Porsche 918 Spyder vs McLaren P1

Porsche 918 Spyder vs McLaren P1

Scary-looking cars, the McLaren P1 and Porsche 918 Spyder. Especially when they’re lined up beside one another, V8 engines percolating, heat soak wafting out of their many portals, providing anyone who comes near them with a clear and acutely physical indication of how much energy they contain within.

Together, they produce almost 1800bhp. Their collective top speed is 431mph. When either – or, better still, both – of their combustion engines are running, the ground beneath your feet begins to oscillate. And yet both cars are also quite extraordinarily beautiful and highly relevant machines to look at and to drink in, albeit for distinctly separate reasons.

The P1 is the more expensive of the pair, at £866,000. McLaren has decreed that it will build just 375 during the next two years, so it’s also the more exclusive. The Porsche, on the other hand, costs a shade over £700,000 in Weissach specification (its actual price is quoted only in euros, at €853,155) and will be more than twice as common as the P1, Porsche intending to build 918 examples over the next two years.

Both are fully paid-up hybrids. The P1’s twin-turbo 3.8-litre V8 and electric motor produce combined outputs of 903bhp and 664lb ft, sent to the rear wheels via a seven-speed dual-clutch automatic gearbox.

The 918 uses a larger but atmospheric 4.6-litre V8 that has genuine competition pedigree and revs higher and harder than the P1’s V8. Unlike the P1, however, the 918 is four-wheel drive, the first and bigger of its two electric motors powering the front axle, the second providing supplementary power to the rear.

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Like the P1, the 918 uses a seven-speed dual-clutch automatic gearbox and employs a clever torque vectoring system to further increase its traction, not just at corner exit but on entry as well. Both have carbonfibre tubs with all-round double wishbone suspension and electronically controlled dampers. The 918 has conventional anti-roll bars at either end but, again, the P1 goes its own way on roll control by using hydraulic springs instead.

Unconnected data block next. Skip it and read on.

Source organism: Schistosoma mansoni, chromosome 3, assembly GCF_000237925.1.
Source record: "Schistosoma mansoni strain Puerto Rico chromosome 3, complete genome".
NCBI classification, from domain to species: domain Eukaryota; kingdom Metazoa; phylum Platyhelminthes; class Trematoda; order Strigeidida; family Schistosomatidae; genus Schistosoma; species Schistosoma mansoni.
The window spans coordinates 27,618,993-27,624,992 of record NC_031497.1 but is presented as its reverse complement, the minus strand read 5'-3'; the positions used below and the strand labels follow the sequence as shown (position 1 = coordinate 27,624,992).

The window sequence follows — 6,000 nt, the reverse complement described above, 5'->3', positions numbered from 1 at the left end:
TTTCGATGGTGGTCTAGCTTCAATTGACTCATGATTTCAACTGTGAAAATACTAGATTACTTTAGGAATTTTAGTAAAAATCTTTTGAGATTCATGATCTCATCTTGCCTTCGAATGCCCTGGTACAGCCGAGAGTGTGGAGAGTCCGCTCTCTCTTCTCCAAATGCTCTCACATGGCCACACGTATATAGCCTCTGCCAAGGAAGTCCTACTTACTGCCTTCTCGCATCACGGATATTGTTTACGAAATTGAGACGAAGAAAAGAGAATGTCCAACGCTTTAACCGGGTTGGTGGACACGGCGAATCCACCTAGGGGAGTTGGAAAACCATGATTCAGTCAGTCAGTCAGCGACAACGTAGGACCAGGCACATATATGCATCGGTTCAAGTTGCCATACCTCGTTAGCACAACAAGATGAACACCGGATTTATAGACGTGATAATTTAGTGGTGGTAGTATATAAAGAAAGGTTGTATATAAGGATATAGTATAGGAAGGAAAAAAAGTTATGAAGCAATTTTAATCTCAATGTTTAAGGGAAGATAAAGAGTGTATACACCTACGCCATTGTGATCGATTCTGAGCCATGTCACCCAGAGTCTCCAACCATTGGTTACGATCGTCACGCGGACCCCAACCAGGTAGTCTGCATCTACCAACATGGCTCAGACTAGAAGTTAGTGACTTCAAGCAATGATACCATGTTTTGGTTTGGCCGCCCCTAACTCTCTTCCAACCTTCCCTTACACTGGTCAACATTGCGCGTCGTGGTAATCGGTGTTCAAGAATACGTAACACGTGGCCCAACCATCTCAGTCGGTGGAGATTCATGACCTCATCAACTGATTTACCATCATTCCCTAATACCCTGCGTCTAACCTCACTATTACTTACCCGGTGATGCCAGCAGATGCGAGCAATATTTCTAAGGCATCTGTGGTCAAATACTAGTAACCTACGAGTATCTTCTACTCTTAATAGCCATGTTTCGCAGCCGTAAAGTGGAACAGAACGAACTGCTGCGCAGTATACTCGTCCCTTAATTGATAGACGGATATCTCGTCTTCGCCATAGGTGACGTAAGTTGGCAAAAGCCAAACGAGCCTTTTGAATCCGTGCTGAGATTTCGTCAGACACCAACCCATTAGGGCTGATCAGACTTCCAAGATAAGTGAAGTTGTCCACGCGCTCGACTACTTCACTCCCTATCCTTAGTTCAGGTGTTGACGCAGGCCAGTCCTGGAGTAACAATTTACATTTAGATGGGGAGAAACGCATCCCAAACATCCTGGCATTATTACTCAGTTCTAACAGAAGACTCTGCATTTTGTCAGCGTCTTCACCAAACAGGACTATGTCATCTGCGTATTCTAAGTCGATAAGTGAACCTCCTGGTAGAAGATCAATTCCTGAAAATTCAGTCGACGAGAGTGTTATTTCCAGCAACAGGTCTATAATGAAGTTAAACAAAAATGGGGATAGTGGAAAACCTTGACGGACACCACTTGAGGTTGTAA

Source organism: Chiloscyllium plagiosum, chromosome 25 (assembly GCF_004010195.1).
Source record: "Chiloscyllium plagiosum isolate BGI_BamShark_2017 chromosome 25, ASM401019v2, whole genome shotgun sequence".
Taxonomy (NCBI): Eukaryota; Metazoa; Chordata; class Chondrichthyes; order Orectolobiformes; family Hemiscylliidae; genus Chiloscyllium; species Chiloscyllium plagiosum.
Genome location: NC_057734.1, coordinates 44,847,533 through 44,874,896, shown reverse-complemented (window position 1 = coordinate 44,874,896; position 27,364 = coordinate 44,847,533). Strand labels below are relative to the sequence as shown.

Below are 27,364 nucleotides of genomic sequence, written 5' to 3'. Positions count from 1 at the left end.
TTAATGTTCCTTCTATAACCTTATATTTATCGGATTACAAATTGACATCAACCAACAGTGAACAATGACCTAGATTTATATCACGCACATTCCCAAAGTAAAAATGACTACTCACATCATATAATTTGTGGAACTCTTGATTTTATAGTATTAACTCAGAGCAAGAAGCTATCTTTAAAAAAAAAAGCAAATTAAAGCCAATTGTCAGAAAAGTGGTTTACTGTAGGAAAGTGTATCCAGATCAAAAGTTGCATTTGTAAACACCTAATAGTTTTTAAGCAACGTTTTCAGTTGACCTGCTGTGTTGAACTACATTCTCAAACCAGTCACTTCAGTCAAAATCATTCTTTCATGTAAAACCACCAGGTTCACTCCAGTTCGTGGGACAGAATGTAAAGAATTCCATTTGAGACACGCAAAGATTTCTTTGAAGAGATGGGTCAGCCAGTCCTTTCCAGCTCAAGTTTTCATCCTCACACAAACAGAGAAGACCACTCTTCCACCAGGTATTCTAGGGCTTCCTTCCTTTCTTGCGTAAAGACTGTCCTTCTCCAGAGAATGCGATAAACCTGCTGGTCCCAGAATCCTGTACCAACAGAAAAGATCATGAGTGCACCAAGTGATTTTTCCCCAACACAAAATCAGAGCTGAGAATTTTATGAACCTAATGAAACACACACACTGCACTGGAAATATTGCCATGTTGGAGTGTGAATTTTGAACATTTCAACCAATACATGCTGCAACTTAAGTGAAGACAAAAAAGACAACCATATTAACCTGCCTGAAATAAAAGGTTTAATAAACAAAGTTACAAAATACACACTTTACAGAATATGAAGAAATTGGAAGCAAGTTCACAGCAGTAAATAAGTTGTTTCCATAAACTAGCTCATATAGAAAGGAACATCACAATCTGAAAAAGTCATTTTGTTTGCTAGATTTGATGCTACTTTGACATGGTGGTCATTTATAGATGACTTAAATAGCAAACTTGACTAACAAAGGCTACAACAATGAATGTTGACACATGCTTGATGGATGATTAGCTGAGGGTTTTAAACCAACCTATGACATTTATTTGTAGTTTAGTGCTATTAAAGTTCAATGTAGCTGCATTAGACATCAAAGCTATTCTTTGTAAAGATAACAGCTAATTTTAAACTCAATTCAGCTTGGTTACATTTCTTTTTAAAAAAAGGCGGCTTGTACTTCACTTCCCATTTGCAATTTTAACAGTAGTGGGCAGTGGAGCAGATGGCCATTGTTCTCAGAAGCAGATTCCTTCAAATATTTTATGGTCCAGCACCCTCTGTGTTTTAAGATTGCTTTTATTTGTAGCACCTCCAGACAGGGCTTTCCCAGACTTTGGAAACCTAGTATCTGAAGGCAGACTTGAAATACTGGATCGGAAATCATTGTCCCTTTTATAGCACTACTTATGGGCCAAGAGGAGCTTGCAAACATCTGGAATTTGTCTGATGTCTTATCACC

In e-mode, they are both eerily silent and surprisingly relaxed in feel as they move away. The only sound you can hear is road shale pinging into the wheel arch liners as their huge tyres rumble across the ground. In both cars, with the suspension set to its softest, the ride is also remarkably chilled, especially so in the 918, which feels more comfortable and less uptight generally than the P1 on the road.

But the moment that you select Sport in the 918 and the combustion engines fires, all hell breaks loose behind your right ear. And at that point, the 918’s does the full Jekyll and Hyde number as the monster within is unleashed.

And what of the way they steer and change gear and handle? In pretty much everything that they do, they feel refreshingly different from one another. The 918’s gearchange is snappier and faster than the P1’s in its most aggressive mode yet smoother and more refined in Sport.

The P1, on the other hand, has by far the more natural feel to its steering, and you can almost sense the grain of the tarmac beneath your fingers. In the 918, the steering is fast, accurate and direct but nowhere near as touchy-feely as it is in the P1.

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The verdict

Picking a winner is, therefore, entirely inappropriate, because on some days only the P1 would suffice and on others it would be the other way around. The only solution would be to cover all the bases and have both – assuming that you have a spare one and a half million to spend on toys such as these. And amazingly, some very lucky folks do. Heaven knows what on earth they’ll come up to satisfy them with next.

Source: www.autocar.co.uk